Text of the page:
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Vol 23 No 5 May/June 2018

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We the Court: The European Court of Justice and the European Economic Constitution (eBook)

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ISBN13: 9781847317926
ISBN: 1847317928
Published: February 1998
Publisher: Hart Publishing
Country of Publication: UK
Format: eBook (ePub)
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The need to balance power between the Member States and the Union, and between public power and the market has created powerful constitutional dilemmas for the European Union.

Adopting an inter-disciplinary approach and drawing upon the jurisprudence developed around Article 30, this book offers both a descriptive and a normative analysis of the European Economic Constitution and discusses the role of the European Court of Justice in its development and in the review of State and Community legislation. The book is relevant to debates on the European Constitution and the reform of the regulatory State.

The book proposes a different interpretation of the European Court of Justice case-law and discusses three models of the European Economic Constitution: decentralized, centralized and competitive. It also argues that the best source of legitimacy for European law lies in new forms of representation and participation helping to reform both the market and the State. The book stresses the role of European law as a tool to promote participation and representation of all European Union citizens in national political processes.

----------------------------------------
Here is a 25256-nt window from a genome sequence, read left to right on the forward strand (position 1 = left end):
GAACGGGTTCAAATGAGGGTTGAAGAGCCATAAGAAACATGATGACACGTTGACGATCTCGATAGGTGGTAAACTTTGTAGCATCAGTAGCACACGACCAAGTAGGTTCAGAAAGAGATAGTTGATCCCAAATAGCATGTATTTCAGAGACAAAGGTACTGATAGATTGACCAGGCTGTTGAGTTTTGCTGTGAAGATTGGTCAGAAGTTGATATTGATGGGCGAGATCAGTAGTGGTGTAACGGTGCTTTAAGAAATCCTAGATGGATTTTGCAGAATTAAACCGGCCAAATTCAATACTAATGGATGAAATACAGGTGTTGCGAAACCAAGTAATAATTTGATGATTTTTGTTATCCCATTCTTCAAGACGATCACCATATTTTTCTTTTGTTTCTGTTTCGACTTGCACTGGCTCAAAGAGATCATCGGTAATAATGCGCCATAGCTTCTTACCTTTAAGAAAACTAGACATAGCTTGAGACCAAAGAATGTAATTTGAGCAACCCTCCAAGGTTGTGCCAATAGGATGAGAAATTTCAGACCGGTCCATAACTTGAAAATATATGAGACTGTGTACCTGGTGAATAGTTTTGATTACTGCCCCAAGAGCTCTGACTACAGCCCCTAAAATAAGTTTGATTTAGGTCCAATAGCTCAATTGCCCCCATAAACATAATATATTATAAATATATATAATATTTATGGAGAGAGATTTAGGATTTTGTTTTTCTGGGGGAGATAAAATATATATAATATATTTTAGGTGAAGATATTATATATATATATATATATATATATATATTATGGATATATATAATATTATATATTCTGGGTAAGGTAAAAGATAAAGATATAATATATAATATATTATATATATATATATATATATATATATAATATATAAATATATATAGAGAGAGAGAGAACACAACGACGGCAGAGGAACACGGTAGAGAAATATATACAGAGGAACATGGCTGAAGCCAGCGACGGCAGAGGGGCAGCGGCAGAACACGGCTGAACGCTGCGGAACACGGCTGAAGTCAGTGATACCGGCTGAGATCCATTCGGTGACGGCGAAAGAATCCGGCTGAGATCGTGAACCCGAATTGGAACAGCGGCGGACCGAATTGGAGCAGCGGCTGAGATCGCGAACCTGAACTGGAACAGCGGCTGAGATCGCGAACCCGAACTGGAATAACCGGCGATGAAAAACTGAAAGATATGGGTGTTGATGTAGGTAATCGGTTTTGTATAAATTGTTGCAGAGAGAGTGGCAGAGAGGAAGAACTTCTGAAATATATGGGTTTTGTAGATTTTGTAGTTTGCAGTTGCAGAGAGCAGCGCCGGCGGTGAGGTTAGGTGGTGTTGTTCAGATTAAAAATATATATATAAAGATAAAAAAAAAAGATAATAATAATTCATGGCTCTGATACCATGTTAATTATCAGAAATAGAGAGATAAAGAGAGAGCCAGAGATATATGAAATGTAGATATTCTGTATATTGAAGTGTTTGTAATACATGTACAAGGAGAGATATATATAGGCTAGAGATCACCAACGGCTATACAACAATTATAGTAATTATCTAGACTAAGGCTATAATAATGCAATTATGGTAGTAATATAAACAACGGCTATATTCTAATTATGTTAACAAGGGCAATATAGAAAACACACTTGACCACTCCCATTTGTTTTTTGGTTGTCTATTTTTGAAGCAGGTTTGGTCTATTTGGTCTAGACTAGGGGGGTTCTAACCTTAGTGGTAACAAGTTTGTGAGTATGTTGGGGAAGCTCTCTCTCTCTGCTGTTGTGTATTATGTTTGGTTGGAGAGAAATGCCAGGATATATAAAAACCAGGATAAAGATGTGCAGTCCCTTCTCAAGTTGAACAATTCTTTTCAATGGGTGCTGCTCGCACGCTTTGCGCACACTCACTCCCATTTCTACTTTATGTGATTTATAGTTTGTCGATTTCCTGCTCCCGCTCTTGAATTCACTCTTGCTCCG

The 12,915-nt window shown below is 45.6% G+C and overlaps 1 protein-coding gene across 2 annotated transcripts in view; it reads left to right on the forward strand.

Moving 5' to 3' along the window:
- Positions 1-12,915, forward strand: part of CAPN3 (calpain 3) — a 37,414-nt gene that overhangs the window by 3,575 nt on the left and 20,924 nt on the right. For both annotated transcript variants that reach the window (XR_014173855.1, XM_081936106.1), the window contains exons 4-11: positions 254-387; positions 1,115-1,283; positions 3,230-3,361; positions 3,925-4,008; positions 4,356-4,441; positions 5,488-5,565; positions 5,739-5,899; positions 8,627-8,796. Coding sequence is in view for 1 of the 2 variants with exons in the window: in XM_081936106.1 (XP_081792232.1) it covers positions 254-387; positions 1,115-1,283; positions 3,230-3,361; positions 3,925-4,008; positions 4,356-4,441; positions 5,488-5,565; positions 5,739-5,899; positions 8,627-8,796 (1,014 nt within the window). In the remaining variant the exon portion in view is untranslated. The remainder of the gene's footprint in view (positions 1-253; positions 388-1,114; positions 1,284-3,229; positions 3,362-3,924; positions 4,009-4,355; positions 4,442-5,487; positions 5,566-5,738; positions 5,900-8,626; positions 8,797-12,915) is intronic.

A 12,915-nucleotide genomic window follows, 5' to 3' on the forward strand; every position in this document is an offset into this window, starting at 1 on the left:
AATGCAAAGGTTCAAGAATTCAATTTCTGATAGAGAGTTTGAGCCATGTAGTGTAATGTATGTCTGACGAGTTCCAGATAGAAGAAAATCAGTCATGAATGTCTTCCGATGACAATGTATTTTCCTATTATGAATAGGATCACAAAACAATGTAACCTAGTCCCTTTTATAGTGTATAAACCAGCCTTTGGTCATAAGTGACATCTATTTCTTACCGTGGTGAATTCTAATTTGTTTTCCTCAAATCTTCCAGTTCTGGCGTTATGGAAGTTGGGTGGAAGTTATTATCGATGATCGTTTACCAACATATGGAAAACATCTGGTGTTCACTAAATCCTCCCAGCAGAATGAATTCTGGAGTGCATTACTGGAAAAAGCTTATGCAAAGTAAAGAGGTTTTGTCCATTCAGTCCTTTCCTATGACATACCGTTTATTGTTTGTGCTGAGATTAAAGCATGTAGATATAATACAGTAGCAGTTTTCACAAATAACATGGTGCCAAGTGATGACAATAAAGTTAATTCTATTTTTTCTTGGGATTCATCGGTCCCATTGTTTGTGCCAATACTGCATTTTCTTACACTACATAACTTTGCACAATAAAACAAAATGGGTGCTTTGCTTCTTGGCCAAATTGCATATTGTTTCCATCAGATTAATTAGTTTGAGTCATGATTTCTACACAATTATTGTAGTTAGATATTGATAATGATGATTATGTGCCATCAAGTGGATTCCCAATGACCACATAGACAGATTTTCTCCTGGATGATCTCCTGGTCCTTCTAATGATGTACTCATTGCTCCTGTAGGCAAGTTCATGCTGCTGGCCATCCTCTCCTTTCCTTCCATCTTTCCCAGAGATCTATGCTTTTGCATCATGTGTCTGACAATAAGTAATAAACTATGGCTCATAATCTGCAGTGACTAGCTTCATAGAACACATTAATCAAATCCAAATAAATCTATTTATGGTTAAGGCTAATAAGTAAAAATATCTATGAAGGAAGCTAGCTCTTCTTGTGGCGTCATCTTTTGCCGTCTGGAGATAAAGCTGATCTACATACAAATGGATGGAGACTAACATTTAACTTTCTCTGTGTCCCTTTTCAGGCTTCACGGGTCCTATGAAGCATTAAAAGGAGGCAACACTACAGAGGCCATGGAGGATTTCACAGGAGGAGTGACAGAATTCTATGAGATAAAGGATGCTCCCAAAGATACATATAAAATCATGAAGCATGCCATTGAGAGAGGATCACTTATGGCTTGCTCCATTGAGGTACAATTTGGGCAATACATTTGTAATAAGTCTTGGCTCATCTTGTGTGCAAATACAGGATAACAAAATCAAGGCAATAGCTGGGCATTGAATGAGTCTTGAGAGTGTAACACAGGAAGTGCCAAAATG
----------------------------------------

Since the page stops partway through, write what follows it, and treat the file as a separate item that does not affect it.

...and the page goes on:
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EU Law, eBooks
Part 1: the creation; the constitutionalisation of community law - the legitimacy of the European Court of Justice and Community Law; the European Court among reasons, rules and institutions; framing the constitution 1 - legal reasoning; framing the constitution 2 - litigation; framing the constitution 3 - legal discourse and legal pluralism.
Part 2: the classical readings of Article 30 and the European economic constitution; the classical readings of Article 30 - discrimination versus balancing; the underlying conflict - economic liberalism versus anti-protectionism.
Part 3: the judicial model of the European economic constitution and Article 30 - majoritarian activism; the expansion of Article 30 and the limits to state regulation of the market; the European Court of Justice - majoritarian activism after Keck; market maintenance and market building; the European Court's market building and market maintenance - different approaches to the European economic constitution.
Part 4: the alternative models of the European economic constitution; the debate on Article 30 and European regulation - institutional choices, constitutional models and the legitimacy of European law; the centralised model of the European economic constitution (harmonisation); the competitive model of the European economic constitution (competition among rules); the decentralised model of the European economic constitution (state regulation under non-discrimination).
Part 5: Article 30 and the European economic constitution - reforming the market or the state?; constitutional models, goals and institutions; economic due process versus anti-protectionism; the open character of the European economic constitution; the European economic constitution and anti-protectionism; beyond anti-protectionism - the political aspects of European integration and the constitutionalisation of European Community law; a constitutional law approach to Article 30; constitutional models and the legitimacy of European law.